Triptolide (1) is a structurally unique diterpene triepoxide isolated from a traditional Chinese medicinal plant with anti-inflammatory, immunosuppressive, contraceptive and antitumor activities. Its molecular mechanism of action, however, has remained largely elusive to date. We report that triptolide covalently binds to human XPB (also known as ERCC3), a subunit of the transcription factor TFIIH, and inhibits its DNA-dependent ATPase activity, which leads to the inhibition of RNA polymerase II-mediated transcription and likely nucleotide excision repair. The identification of XPB as the target of triptolide accounts for the majority of the known biological activities of triptolide. These findings also suggest that triptolide can serve as a new molecular probe for studying transcription and, potentially, as a new type of anticancer agent through inhibition of the ATPase activity of XPB.
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            Neutrophil cytoplasts induce TH17 differentiation and skew inflammation toward neutrophilia in severe asthma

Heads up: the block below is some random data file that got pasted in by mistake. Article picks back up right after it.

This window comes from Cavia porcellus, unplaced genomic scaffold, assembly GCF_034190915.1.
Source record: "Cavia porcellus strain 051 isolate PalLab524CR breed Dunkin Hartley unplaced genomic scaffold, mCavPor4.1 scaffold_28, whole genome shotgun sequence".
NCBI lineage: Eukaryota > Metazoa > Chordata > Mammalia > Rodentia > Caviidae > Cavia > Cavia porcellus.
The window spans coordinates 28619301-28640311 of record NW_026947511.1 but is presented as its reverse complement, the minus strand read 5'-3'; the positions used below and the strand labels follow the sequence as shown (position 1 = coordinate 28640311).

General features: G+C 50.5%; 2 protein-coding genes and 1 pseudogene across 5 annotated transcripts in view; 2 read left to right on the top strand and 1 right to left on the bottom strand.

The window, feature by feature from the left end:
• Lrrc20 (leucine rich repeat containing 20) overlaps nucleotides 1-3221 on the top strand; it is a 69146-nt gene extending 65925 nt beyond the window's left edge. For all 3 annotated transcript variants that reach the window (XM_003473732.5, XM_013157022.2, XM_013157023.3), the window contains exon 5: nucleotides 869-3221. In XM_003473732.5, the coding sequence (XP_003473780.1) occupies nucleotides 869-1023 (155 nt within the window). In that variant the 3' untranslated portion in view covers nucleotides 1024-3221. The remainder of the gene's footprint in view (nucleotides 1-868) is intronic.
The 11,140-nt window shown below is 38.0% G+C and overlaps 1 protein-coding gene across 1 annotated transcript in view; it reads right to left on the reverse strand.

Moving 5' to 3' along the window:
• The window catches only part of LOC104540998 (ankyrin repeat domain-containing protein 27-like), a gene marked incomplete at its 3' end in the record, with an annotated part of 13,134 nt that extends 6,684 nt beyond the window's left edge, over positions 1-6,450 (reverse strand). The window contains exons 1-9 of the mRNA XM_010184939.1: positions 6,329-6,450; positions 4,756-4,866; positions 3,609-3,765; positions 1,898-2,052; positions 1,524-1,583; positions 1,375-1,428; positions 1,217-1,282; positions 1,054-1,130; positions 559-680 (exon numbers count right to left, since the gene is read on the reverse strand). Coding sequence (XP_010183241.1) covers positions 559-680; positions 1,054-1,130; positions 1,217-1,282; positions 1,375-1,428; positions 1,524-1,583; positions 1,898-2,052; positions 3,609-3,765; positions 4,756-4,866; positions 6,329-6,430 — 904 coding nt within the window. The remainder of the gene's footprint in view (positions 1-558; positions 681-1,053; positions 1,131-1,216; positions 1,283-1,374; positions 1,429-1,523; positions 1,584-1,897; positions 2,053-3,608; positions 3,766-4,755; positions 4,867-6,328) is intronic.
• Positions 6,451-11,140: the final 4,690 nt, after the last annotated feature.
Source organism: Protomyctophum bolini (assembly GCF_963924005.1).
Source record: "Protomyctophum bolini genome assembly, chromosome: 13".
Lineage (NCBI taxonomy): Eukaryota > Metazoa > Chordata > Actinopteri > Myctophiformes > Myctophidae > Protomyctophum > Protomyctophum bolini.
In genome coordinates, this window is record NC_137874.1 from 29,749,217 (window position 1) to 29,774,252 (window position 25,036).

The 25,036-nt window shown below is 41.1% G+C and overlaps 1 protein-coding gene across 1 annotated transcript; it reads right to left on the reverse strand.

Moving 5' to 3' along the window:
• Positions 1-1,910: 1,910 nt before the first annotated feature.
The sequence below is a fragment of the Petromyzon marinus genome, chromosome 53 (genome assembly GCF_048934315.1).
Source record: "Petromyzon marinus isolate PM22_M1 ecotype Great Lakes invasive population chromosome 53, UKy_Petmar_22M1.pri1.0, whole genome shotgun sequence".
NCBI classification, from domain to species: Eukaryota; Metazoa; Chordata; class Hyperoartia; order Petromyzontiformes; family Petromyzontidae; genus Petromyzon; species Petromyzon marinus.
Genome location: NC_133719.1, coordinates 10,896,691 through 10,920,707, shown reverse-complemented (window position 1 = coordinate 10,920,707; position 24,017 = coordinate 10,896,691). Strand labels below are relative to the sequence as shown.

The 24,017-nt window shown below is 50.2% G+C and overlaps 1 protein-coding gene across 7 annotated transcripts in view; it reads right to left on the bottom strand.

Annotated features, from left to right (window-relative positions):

Severe asthma is a debilitating and treatment refractory disease. As many as half of these patients have complex neutrophil-predominant lung inflammation that is distinct from milder asthma with type 2 eosinophilic inflammation. New insights into severe asthma pathogenesis are needed. Concomitant exposure of mice to an aeroallergen and endotoxin during sensitization resulted in complex neutrophilic immune responses to allergen alone during later airway challenge. Unlike allergen alone, sensitization with allergen and endotoxin led to NETosis. In addition to neutrophil extracellular traps (NETs), enucleated neutrophil cytoplasts were evident in the lungs. Surprisingly, allergen-driven airway neutrophilia was decreased in peptidyl arginine deiminase 4–deficient mice with defective NETosis but not by deoxyribonuclease treatment, implicating the cytoplasts for the non–type 2 immune responses to allergen. Neutrophil cytoplasts were also present in mediastinal lymph nodes, and the cytoplasts activated lung dendritic cells in vitro to trigger antigen-specific interleukin-17 (IL-17) production from naïve CD4+ T cells. Bronchoalveolar lavage fluid from patients with severe asthma and high neutrophil counts had detectable NETs and cytoplasts that were positively correlated with IL-17 levels. Together, these translational findings have identified neutrophil cytoplast formation in asthmatic lung inflammation and linked the cytoplasts to T helper 17–mediated neutrophilic inflammation in severe asthma.